What We’re Learning fromthe Subprime Mortgage Crisis
By Bob Schenk, senior vice president, Public and Community Affairs
ew public policy issues have burst onto theAmerican scene so rapidly and with suchintensity as the subprime mortgage crisis.Over the past several months, we have seen an ever expanding quagmire o those caught up by suchcausal actors as poor underwriting standards, inac-curate nancial inormation, over-speculation in avery hot real estate market or simply people assum-ing new nancial obligations or which they werenot adequately prepared.In addition to the widespread media coverage,there has been an unprecedented response by a widevariety o ederal, state and local agencies, as well asinnumerable social service and nonprot organiza-tions. Yet, we continue to hear and see advertisingand marketing campaigns striving to lure prospec-tive homeowners with teaser rates, promises o 100percent nancing or pledges to overlook poor credit.While the dream o homeownership is one o thestrongest threads in the abric o American society,the latest tear refects a crisis beyond the currentissues in the mortgage and credit markets. What isapparent is the continuing lack o nancial educa-tion at all levels o society and o eorts to addressissues related to household nances and personalnancial literacy.However, the Federal Reserve System is helpinghomeowners, prospective buyers, bankers, com-munity groups and related organizations get a better handle on understanding the myriad issues o sub-prime and oreclosure.In the Eighth District, we’re providing moreinormation and knowledge about these issues tobankers, lenders and consumers through a varietyo briengs, speeches and Bank publications. InSt. Louis, we partnered with a local agency toconvene nearly 60 dierent organizations workingtogether to share resources and knowledge. Wehave dozens o additional public orums scheduledin the coming months to address mortgage issues.We also have a Foreclosure Resources web site(www.stlouised.org/nancial/oreclosure_n.html),which includes a section dedicated to nancialinstitutions and lenders. It contains some o our lat-est mortgage and oreclosure research; several years’worth o articles rom our publications, including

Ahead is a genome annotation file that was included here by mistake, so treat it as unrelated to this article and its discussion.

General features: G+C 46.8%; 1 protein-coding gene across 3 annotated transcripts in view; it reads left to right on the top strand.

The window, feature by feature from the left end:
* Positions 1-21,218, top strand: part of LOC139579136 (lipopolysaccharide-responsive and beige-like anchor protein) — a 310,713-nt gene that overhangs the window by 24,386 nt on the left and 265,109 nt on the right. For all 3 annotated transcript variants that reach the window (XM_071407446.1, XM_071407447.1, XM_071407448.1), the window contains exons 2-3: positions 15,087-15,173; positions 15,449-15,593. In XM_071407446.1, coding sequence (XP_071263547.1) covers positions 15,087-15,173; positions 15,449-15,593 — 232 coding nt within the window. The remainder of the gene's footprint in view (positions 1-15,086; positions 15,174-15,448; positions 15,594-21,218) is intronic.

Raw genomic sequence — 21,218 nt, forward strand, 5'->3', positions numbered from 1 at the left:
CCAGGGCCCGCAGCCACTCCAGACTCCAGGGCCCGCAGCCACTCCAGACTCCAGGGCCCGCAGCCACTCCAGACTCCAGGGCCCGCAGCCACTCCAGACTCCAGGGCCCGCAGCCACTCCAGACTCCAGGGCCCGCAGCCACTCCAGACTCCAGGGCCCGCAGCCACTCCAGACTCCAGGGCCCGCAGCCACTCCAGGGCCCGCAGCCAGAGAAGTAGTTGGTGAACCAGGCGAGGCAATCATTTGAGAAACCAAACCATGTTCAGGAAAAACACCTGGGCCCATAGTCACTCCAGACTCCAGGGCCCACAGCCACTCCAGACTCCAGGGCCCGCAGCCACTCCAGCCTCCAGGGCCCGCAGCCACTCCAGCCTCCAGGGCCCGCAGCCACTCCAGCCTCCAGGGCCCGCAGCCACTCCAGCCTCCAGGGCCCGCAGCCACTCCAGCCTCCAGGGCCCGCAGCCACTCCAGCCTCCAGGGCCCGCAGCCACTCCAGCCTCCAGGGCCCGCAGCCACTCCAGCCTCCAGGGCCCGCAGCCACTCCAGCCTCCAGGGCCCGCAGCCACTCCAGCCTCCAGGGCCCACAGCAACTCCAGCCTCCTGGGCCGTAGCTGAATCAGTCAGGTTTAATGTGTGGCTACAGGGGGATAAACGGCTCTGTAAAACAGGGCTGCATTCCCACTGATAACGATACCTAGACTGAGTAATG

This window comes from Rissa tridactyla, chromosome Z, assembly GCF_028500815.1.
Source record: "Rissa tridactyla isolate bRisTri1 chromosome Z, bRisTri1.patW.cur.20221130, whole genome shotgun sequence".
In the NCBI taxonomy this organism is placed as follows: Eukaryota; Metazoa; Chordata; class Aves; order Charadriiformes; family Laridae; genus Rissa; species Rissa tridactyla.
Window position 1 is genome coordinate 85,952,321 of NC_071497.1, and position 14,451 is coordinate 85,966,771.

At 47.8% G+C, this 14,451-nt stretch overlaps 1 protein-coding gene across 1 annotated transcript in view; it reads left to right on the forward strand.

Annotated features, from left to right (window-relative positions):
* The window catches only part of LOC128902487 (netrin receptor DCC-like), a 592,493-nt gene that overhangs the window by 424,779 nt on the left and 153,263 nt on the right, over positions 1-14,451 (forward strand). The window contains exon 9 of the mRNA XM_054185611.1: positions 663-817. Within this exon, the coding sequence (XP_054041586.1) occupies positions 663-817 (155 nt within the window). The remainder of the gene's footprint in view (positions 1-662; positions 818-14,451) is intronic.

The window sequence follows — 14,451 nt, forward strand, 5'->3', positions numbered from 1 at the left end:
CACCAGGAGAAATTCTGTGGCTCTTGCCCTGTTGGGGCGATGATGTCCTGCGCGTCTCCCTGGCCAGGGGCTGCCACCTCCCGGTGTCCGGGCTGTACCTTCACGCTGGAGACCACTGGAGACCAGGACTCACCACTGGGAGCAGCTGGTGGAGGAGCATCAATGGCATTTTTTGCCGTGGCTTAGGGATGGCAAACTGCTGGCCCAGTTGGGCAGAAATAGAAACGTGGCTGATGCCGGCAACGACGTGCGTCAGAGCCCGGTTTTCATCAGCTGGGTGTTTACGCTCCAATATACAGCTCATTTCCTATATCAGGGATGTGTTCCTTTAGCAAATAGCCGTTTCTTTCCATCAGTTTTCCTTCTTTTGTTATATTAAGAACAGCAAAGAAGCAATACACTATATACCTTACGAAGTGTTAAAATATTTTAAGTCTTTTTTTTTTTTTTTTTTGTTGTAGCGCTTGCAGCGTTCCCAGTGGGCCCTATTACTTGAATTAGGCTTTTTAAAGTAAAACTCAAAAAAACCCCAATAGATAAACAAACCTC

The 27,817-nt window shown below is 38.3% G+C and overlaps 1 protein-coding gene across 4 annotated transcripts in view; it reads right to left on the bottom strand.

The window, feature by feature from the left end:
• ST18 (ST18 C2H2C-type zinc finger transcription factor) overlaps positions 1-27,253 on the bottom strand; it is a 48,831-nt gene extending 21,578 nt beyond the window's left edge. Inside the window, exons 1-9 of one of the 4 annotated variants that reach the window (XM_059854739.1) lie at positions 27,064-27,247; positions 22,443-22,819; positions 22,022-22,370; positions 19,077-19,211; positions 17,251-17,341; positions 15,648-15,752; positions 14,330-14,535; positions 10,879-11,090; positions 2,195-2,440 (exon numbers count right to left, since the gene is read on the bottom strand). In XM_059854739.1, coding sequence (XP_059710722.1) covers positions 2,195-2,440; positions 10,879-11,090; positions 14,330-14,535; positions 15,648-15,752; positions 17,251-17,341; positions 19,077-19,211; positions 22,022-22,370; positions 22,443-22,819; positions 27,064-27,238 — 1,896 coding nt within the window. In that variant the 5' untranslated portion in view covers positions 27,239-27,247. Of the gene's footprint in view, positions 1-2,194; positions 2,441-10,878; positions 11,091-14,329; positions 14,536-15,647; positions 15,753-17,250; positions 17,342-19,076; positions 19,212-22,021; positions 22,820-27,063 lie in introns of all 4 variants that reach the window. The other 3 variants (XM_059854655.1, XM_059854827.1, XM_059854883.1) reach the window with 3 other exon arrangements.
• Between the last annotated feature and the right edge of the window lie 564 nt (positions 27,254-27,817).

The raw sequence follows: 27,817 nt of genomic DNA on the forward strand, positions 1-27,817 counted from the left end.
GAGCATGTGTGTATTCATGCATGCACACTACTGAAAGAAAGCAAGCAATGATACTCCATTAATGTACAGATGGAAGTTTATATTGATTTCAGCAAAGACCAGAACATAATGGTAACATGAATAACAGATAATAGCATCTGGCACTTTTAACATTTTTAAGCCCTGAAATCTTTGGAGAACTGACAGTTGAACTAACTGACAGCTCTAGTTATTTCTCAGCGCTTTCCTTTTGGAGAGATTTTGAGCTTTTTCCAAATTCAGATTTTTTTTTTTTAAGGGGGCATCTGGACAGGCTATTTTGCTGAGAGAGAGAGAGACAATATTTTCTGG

Central Banker;
news on pending regulations, orumsand tools; as well as links or consumers and com-munity groups. Zone-specic inormation is alsoavailable or Louisville and Little Rock. (Memphiswill be added soon.)Over the coming months and years, the St. LouisFed will continue to muster resources to provideleadership on subprime and oreclosure issues (aswell as on a wide variety o other District andnational issues) and to oster nancial literacy andeconomic education as the underpinnings o our community outreach.
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Check volumes are continuing to decline at asignicant rate as people are increasingly switch-ing to electronic orms o payment. A recentreview by the Federal Reserve’s Retail PaymentsOce determined that the scheduled consolida-tions o St. Louis Fed Check operations withthose at other Feds needs to happen sooner.
St. Louis ofce:
Previously, St. Louis Checkoperations were going to be consolidated withthe Atlanta Fed in the rst quarter o 2011. Thiswill now take place in the ourth quarter o 2009.Treasury check and postal money orders willcontinue to be processed in St. Louis ater 2009.
Memphis ofce: